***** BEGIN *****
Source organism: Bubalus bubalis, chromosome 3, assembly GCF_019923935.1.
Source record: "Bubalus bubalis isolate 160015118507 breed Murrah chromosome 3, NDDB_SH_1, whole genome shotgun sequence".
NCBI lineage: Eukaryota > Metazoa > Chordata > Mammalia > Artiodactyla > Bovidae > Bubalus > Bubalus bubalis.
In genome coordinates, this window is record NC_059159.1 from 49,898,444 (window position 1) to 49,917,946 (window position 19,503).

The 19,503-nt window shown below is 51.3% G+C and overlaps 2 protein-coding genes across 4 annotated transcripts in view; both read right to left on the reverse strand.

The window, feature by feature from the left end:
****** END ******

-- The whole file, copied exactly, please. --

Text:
Source organism: Bubalus bubalis, chromosome 3, assembly GCF_019923935.1.
Source record: "Bubalus bubalis isolate 160015118507 breed Murrah chromosome 3, NDDB_SH_1, whole genome shotgun sequence".
NCBI lineage: Eukaryota > Metazoa > Chordata > Mammalia > Artiodactyla > Bovidae > Bubalus > Bubalus bubalis.
In genome coordinates, this window is record NC_059159.1 from 49,898,444 (window position 1) to 49,917,946 (window position 19,503).

The 19,503-nt window shown below is 51.3% G+C and overlaps 2 protein-coding genes across 4 annotated transcripts in view; both read right to left on the reverse strand.

The window, feature by feature from the left end: